Miliband: Playing With Fire by Freezing Prices

Last weekend, Greg Barker MP was in the news speaking out in defence of recent profits recorded by energy companies in the UK. His comments came as a refreshing counter to the rhetoric we have come to expect on the subject, which focuses on ever-increasing tariffs and commonly tars the ‘Big Six’ as profiteering, greedy and exploitative. Barker instead reminded us that not only are our energy prices lower on average than many EU countries, but that we are relying on these suppliers to provide a substantial contribution to the £110 billion needed to address the issue of our crumbling energy infrastructure, and that they can’t invest in new projects without funding from old.

Barker’s words brought a different perspective to the fore, one that steers clear of knee-jerking and sensationalism, and I would have congratulated him for it independently of this week’s news. However, this was prior to the astonishing claim made by Ed Miliband during his party address on Tuesday, namely that Labour will freeze energy prices until 1st January 2017 if they win the next election.

Miliband, who served as Secretary of State for Energy and Climate Change before becoming Leader of the Opposition in 2010, has no excuse for making a pledge of this nature; if there is one area of parliament with which he should be most comfortable, it’s energy. He’s talking about privately-owned companies, who answer to shareholders and must be reactive to global supply chain movements; if he takes this freedom from them, the drop in share prices seen on Tuesday night can only move in one direction and it isn’t upwards.

Many have already labelled this policy ‘economic suicide’, as the chain of potential damage caused by any imposed cap is remarkable. There have been suggestions that affected companies will hike their prices ahead of time to make up for the losses they will otherwise incur if it is enforced, rendering the whole exercise redundant, and shareholders have already called for them to reduce investment in the UK in favour of fairer markets, which we cannot afford to risk given the state of the UK’s infrastructure.

I fail to see how Miliband wouldn’t have seen this coming, which makes it easy to view any promise to freeze prices as the worst kind of populist politics, attempting to curry favour from voters with total disregard for the consequences. If Miliband is out for total control of the energy companies, why does he not re-nationalise them? The answer is plain: the UK cannot afford to foot the bill. Which brings us back to what Greg Barker said not even a week ago: these companies need money in order to fix the mess we’re currently in. A price freeze combined with another bad winter could be devastating to the industry, and with what money are they then supposed to come to the rescue as power plants go into retirement and those that remain are no longer up to the job?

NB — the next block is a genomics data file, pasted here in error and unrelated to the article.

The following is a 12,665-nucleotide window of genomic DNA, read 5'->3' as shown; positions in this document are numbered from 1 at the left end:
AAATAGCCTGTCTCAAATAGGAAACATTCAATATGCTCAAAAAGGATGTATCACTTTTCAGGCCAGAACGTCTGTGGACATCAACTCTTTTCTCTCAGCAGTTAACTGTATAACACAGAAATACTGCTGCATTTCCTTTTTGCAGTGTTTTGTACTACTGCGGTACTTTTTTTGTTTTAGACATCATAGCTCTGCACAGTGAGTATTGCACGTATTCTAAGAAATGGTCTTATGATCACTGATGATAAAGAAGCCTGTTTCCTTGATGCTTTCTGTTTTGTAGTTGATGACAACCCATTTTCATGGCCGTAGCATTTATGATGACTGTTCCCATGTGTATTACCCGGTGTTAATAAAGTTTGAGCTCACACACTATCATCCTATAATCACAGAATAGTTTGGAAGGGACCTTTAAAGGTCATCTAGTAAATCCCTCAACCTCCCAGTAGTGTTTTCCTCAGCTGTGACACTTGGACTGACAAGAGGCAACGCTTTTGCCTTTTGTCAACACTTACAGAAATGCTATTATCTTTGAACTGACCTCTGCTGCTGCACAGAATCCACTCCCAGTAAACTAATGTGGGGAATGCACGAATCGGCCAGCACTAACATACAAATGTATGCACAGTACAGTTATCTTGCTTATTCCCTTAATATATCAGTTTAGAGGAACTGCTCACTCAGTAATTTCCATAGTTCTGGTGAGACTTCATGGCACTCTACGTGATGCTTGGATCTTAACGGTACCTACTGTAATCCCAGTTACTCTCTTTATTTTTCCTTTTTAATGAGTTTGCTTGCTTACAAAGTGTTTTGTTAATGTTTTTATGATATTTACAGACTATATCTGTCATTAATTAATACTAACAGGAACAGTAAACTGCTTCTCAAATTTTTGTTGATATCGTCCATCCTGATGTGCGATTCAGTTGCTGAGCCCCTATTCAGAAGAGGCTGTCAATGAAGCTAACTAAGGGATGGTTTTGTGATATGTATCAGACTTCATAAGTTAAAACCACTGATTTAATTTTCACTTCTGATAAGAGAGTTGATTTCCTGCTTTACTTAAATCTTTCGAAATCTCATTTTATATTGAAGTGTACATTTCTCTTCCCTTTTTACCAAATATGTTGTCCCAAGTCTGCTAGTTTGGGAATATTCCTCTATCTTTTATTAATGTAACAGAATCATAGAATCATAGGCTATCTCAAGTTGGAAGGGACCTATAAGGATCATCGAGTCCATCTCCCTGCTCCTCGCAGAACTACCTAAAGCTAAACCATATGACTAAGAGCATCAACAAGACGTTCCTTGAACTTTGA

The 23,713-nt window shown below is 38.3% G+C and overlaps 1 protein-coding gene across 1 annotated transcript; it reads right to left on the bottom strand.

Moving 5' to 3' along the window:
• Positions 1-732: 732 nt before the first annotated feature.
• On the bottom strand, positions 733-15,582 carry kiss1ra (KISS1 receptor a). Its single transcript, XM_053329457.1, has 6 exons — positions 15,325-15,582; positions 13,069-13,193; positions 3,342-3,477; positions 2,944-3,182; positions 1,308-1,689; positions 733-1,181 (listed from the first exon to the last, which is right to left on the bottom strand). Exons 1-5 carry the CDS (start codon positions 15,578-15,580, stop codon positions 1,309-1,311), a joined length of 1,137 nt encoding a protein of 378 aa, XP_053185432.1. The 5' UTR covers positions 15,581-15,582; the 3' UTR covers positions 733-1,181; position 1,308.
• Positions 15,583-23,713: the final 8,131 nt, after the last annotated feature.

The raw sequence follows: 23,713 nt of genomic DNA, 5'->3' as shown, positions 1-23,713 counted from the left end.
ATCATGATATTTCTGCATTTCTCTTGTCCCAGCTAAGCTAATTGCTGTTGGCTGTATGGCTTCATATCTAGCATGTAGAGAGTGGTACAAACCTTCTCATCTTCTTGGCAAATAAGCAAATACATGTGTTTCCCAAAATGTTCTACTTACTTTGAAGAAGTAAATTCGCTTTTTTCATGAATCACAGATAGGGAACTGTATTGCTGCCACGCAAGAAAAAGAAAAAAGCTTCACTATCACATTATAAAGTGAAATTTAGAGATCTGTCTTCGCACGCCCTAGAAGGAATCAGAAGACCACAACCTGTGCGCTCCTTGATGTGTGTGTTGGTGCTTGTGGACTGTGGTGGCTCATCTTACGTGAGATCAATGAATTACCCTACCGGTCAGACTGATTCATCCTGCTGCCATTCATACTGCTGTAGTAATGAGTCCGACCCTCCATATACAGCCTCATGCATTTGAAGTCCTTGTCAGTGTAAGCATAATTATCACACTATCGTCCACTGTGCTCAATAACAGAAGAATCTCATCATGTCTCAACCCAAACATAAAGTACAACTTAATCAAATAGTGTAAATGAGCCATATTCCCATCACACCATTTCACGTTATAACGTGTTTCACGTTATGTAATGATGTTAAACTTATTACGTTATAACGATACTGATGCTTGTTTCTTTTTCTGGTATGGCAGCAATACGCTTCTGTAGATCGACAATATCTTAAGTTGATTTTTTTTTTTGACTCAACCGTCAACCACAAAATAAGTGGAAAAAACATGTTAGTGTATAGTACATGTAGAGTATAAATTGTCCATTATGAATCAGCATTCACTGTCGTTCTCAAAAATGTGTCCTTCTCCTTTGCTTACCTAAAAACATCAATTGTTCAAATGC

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As Chairman of the Rolton Group, Peter provides high-level strategic advice to a range of governmental, public sector and commercial clients. He is an acknowledged specialist in the renewable energy sector, and there is good reason for this: when it comes to energy, Peter is clear about the issues we face and the need for a cohesive strategy to tackle them. He is a passionate advocate of informed debate, and has consistently brought clarity to this complex situation."If the UK is united on one thing about energy it is that, on an individual basis, the public knows what it’s not in favour of. When it comes to offering up solutions, it’s not that confident. Pointing at single solutions like wind farms and saying that they are too expensive is missing the point. Carbon-based forms of energy like oil and gas are running out. Energy is going to be more expensive and a portfolio of renewable energies will necessarily be part of our solution in the future." Peter holds particular expertise in the areas of site-wide energy planning, zero carbon power generation, low carbon design, carbon offsetting and the application of renewable technology. He has acted as a Government advisor on numerous consultations and white papers, presenting to the Secretary of State on a number of occasions on the subject of renewable planning and public sector engagement. He has worked as a strategic partner with some of the world’s largest and most successful blue-chip companies, and is a Director of Renewables East, the renewable energy agency for the east of England.Peter is both a chartered building services engineer and a chartered member of the Institute of Energy, and has gained accreditation under the Carbon Trust Consultant Accreditation Scheme for solution development, with particular expertise in the establishment of energy strategies. He founded his first business, Rolton Services Consultants Limited, in 1989, and founded Cool Planet Technologies, a specialist renewable energy delivery partner which was sold to British Gas in 2010. He has been the architect of the path through which Rolton Group has addressed the challenges of renewables, carbon and the built environment."We need to see the bigger picture and not become hung up on individual technologies and individual costs. We need a completely different technology mix and not a reliance on one form of energy supply. We need all forms of technology to be applied – and we need it to happen quickly."

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